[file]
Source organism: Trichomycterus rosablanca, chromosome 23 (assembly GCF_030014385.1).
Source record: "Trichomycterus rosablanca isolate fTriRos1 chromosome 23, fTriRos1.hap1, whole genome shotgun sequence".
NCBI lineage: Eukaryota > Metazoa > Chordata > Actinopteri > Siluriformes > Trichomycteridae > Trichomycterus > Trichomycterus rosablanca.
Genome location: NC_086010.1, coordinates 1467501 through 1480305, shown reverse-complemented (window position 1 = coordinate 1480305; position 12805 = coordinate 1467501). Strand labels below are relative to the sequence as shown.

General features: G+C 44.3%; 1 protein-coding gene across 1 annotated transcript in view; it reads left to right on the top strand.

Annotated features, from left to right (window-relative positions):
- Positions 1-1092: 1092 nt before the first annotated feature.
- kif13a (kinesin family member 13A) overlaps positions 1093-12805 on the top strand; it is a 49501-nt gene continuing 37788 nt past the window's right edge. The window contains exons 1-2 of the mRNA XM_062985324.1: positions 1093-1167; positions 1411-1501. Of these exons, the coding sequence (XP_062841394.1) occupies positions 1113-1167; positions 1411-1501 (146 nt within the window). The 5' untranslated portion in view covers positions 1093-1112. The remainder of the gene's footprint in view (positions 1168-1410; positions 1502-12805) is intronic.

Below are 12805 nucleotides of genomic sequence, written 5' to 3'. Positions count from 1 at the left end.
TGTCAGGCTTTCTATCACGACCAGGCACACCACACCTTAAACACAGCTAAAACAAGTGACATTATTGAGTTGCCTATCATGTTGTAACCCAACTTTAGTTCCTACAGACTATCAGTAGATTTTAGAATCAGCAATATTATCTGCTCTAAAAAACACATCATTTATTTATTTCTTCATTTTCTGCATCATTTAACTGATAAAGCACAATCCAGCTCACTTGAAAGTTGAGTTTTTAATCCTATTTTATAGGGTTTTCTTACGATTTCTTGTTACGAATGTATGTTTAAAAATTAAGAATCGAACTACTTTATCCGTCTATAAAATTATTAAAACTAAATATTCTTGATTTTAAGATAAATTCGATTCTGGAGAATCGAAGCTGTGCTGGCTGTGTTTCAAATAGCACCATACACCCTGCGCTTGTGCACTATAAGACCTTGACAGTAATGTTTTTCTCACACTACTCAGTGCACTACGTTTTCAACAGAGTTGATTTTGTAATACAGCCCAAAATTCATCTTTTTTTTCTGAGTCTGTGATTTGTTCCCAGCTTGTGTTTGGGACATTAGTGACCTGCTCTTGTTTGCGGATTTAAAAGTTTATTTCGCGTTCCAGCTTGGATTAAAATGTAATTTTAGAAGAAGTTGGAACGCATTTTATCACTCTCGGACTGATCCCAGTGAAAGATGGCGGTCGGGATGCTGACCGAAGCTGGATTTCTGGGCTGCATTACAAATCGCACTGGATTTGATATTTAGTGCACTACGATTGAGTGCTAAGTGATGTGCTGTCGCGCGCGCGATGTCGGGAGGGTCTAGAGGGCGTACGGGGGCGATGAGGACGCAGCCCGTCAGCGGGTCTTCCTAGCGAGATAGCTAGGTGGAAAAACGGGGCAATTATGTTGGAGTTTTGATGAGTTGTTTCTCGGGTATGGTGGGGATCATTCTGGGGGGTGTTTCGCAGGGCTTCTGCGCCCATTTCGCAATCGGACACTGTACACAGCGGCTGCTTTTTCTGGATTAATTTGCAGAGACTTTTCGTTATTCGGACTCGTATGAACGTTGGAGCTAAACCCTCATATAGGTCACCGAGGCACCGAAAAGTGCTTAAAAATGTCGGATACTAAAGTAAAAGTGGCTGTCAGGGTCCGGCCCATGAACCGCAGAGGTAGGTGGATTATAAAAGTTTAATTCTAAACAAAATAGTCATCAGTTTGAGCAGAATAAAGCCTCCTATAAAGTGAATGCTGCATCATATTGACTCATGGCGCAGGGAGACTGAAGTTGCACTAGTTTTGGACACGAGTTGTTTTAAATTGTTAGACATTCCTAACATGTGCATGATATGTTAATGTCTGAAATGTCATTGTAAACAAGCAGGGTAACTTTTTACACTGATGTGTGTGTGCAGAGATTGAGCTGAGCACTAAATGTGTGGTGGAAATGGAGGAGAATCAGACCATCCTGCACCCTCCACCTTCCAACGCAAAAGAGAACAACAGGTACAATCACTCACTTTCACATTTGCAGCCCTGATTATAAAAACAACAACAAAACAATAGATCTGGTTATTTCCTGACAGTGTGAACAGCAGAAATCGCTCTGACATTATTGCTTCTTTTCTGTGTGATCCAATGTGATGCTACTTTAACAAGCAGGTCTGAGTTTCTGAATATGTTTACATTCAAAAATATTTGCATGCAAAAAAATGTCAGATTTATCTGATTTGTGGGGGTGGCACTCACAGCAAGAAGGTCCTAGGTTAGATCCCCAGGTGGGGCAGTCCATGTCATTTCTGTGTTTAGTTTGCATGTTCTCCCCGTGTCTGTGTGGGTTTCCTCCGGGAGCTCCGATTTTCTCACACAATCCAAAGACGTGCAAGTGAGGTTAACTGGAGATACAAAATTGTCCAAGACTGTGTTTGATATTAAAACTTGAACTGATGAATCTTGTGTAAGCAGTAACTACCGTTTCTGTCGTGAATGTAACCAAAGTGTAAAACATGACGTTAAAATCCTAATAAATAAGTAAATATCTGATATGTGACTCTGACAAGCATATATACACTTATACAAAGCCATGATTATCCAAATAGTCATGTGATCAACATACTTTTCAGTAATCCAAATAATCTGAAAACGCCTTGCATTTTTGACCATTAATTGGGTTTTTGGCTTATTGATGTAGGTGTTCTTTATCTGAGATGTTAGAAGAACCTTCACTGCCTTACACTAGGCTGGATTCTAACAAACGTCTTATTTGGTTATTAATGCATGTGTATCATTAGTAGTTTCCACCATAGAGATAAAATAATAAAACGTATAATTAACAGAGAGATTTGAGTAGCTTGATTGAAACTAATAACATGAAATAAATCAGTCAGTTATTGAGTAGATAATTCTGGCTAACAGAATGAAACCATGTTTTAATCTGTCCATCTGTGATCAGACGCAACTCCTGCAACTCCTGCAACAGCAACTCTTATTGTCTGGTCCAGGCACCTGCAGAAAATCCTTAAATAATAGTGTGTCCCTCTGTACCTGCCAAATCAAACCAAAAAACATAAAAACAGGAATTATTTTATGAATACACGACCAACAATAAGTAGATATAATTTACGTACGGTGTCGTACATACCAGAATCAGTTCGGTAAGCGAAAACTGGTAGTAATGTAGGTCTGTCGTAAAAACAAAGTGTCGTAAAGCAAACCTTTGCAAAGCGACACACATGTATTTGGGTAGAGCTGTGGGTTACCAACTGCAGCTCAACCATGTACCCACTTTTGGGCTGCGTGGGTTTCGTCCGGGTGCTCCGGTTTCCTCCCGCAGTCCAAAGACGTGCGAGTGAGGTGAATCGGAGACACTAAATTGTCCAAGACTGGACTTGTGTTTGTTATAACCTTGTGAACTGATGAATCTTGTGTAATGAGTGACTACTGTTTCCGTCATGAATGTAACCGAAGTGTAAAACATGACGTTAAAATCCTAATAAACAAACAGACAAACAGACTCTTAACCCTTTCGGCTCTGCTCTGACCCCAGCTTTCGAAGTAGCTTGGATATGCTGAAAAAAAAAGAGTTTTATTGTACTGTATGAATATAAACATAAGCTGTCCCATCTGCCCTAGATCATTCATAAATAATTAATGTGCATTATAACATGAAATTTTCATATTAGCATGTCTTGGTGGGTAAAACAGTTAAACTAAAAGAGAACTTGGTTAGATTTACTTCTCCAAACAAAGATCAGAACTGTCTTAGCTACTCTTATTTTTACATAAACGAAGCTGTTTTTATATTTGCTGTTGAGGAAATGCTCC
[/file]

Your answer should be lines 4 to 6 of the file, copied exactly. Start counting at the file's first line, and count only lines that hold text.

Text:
Genome location: NC_086010.1, coordinates 1467501 through 1480305, shown reverse-complemented (window position 1 = coordinate 1480305; position 12805 = coordinate 1467501). Strand labels below are relative to the sequence as shown.

General features: G+C 44.3%; 1 protein-coding gene across 1 annotated transcript in view; it reads left to right on the top strand.

Annotated features, from left to right (window-relative positions):